If that’s too agreeable, I’m happy to damn them all to hell, but that’s too easy. And anything easy ain’t worth a damn.

    1. B. McLeod

      Well, after all, age is just another social construct, and minor-attraction was fine in classical Greece and Rome. This will likely also be part of the basis for the new scientific conclusion that it isn’t harmful. After all, Greece and Rome turned out fine, and many of the affected minors in those times went on to enjoy rewarding, and even distinguished, careers.

      1. PseudonymousKid

        We’re talking about a social question, comrade, unless there’s some property to be measured scientifically that allows sixteen-year-olds the capacity to fuck whomever they want on their birthday but not a day earlier.

        Those affected minors you’re talking about were perpetrators too, unless they bucked the trend somehow. And the perpetrators were once affected minors, unless they were spared the “love”. What an interesting cycle they had going. Talk of the ancients is pointless when we have better and closer examples to look at.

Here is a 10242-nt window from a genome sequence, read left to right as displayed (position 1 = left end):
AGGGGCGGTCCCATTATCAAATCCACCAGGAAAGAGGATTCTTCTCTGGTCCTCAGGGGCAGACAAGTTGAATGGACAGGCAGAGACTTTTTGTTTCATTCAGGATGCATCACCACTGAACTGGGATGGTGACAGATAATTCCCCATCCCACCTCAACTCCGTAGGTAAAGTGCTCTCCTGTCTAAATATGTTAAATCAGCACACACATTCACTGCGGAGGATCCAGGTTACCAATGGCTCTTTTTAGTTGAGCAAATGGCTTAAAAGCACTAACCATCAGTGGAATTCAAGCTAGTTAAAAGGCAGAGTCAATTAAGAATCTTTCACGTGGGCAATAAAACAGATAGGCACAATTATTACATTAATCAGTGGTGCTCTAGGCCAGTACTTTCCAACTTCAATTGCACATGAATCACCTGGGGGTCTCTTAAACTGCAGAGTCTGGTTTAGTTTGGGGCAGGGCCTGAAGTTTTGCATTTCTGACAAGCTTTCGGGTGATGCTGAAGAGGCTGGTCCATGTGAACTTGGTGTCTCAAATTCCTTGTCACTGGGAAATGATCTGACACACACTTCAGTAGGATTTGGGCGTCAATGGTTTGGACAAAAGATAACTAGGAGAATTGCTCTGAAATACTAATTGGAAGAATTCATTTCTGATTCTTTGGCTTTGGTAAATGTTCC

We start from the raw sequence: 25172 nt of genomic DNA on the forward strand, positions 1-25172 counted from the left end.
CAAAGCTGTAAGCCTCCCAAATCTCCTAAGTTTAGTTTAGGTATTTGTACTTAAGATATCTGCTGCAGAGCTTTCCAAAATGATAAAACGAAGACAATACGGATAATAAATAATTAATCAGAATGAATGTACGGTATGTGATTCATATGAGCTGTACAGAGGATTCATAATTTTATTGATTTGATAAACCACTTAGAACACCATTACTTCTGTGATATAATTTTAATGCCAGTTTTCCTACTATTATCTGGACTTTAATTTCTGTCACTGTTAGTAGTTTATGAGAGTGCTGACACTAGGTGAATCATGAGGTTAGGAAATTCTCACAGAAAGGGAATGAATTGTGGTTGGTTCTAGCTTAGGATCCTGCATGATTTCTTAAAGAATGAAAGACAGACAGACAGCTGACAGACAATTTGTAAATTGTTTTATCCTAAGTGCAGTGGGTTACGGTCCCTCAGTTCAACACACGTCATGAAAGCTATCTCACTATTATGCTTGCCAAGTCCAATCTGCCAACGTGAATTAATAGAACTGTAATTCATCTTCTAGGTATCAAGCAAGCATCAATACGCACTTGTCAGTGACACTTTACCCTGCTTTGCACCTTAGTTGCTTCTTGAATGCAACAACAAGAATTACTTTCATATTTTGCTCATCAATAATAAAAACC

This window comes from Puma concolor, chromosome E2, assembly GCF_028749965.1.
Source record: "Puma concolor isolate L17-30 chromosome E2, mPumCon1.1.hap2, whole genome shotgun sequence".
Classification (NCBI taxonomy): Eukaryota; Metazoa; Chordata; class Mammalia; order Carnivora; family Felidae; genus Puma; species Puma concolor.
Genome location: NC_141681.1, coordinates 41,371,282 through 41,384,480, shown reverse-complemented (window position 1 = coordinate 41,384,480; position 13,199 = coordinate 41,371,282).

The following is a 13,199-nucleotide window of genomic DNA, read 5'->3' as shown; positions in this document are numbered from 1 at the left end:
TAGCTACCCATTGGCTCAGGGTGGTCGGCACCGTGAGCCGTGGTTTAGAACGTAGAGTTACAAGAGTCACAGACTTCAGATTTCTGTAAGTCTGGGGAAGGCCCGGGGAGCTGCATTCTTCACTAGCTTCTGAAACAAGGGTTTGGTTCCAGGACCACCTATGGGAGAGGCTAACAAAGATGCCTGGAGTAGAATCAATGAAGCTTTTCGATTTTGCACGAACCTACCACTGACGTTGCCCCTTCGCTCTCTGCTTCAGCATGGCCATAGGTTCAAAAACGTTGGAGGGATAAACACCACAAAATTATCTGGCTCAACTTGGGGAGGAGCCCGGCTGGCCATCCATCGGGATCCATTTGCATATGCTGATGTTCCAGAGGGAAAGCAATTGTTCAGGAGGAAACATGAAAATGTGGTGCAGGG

People who are raped do turn out fine in spite of what they went through. Some find their way to the best revenge possible. Not all of them, of course, but it’s something people accomplish. We aren’t made of glass. The rapers are people too. Or is even that too radical to admit? I’m really trying not to be too cavalier about this because I am sensitive underneath all the abstraction, but I’m not ready to condemn even the worst without talking it out first.

    2. jay-w

      Within living memory (i.e., as recently as the mid-nineteen-fifties), in many parts of the USA, girls could legally get married at age 12, and boys at age 14 because many States were still operating under British Common Law. Just to give one example out of gazillions, country music legend Loretta Lynn got married at age 15.

      The idea that teenagers are “children” rather than young adults is extremely recent.

      1. PseudonymousKid